Criminals have continued to make a mockery of Nigeria’s security system. Apart from the increasing tempo in kidnapping, robbery and banditry in several parts of the country, criminals viciously attacked police stations in different states recently to advertise the country’s high level of insecurity. They gruesomely slaughtered at least six police officers in Bayelsa, Rivers and Edo states. They also looted firearms and ammunition. This is a vivid reminder of the need for the Federal Government and the police to halt the drift into anarchy.
Showing utter disdain for the symbols of state authority, gunmen invaded two police stations in Bayelsa and Imo states. They launched a midnight attack on the police station in Agudama, Yenagoa Local Government Area. The outcome was fatal: they led the Agudama Divisional Police Officer, Ola Rosanla, to the station’s armoury at gunpoint, looted it and shot the DPO dead while kneeling down. Unchallenged, the criminals ransacked the station room-by-room, slaughtering all the officers on duty that night. Among their victims was a pregnant officer. Four officers were killed in one night of horror. Predictably, the police mounted a response, but it was futile as the felons overwhelmed them. This goes beyond ordinary crime; this is savagery.
It was indeed a Black Monday for the police. A few hours after the heinous crime in Bayelsa, gunmen ran berserk in nearby Rivers State. In Port Harcourt, the state capital, the bandits shot dead two officers at a checkpoint in broad daylight. The deceased’s rifles were taken away. At about the same time, hoodlums attacked the Otoko Police Station in Obowo LGA of Imo State. Residents of the town reportedly fled to avoid reprisals.
Three days later, the rage against the police intensified in Benin, the Edo State capital. In an attempt to kidnap some Chinese expatriates, kidnappers shot their police detail dead. This is unpalatable. If police lives are being wasted so casually without a rapid-fire strategy to counteract the criminals, then ordinary citizens are not safe. This is an indisputable failure of the Nigerian system, in which bandits commit crime with impunity because state institutions are too feeble to bring them to justice. This makes nonsense of the social contract between the government and the people.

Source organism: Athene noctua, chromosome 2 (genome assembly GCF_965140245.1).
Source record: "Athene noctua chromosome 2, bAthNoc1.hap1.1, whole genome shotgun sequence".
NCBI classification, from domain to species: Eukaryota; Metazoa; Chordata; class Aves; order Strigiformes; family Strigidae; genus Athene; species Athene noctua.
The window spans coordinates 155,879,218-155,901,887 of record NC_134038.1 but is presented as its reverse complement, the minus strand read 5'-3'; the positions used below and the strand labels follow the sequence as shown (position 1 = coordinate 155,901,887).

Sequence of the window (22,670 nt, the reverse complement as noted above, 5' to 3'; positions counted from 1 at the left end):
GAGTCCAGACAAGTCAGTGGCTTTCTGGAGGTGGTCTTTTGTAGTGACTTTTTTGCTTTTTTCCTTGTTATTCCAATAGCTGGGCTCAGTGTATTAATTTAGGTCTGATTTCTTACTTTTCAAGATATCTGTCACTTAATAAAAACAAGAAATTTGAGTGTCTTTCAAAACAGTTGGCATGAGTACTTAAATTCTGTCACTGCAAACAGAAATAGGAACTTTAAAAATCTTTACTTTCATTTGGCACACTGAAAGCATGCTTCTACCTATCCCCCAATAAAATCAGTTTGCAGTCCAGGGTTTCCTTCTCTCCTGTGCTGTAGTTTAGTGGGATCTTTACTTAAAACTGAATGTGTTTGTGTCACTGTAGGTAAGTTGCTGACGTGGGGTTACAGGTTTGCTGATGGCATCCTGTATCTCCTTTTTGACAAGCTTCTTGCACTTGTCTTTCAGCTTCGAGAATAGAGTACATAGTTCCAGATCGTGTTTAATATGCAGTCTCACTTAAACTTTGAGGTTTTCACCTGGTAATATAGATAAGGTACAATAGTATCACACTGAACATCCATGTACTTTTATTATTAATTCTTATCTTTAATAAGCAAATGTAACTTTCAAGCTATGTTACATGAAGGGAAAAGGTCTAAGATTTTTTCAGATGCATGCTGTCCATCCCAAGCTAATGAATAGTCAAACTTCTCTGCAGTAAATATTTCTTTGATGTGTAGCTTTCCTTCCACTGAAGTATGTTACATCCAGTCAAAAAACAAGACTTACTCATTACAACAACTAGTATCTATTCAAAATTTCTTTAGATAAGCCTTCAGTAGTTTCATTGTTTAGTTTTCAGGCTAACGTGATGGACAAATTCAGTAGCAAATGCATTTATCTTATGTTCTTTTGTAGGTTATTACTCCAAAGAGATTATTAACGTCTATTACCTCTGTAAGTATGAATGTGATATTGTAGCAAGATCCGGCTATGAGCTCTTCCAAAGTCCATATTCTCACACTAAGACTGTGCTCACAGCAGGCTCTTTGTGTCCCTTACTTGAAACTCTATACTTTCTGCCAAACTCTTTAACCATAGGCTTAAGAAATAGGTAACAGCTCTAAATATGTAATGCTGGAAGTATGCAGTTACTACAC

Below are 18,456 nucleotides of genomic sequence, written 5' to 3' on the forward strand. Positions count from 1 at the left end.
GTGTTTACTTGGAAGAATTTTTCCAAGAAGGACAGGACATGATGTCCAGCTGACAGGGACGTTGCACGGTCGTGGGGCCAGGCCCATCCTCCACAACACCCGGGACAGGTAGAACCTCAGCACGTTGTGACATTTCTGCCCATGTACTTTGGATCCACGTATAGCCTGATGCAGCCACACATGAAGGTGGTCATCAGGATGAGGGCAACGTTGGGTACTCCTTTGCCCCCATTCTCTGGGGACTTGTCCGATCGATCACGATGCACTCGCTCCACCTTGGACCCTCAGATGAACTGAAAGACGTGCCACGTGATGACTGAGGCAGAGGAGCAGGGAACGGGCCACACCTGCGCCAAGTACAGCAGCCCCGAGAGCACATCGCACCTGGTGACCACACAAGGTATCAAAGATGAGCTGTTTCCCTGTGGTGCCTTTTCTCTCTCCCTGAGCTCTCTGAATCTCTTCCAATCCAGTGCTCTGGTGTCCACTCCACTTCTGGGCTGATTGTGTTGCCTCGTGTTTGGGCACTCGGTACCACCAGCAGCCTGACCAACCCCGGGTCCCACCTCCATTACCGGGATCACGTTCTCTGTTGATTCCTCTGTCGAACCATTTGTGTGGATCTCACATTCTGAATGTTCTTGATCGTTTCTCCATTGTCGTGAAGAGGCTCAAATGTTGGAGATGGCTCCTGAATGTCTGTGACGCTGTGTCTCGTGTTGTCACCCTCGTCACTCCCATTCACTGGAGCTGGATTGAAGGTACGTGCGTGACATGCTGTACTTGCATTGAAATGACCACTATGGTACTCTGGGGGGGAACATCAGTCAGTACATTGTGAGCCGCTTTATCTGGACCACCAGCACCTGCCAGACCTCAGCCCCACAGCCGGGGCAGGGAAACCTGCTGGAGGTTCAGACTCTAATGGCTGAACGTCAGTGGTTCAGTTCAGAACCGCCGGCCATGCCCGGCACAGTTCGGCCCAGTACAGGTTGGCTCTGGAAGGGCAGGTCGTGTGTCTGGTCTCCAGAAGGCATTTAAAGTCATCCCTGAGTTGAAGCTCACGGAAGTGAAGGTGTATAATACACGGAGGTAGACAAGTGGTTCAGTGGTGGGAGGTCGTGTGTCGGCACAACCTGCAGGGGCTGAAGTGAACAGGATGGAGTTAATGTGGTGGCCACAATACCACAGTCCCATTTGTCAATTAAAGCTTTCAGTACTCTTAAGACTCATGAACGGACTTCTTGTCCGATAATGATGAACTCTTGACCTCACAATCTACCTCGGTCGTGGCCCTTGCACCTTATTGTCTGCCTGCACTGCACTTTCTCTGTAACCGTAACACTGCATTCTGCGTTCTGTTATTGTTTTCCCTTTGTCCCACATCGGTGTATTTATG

This pattern of attacks is, however, not new. In March, gunmen murdered four police officers in Afuze, Edo State, at the town’s police station. The victims included the station’s DPO, the divisional crime officer and a pregnant female officer. Last April, hoodlums in Ogoja, Cross River State, unleashed mayhem on a special detachment of officers assigned from Abuja as they investigated the case of a stolen vehicle, a Force Headquarters statement said. In March, hoodlums and commercial motorcycle riders nearly burnt down the Ejigbo Police Station in Lagos. They alleged that a police patrol van knocked down their colleague. On that pretext, they took the law into their own hands. Before they were repelled, they managed to vandalise vehicles parked in the station.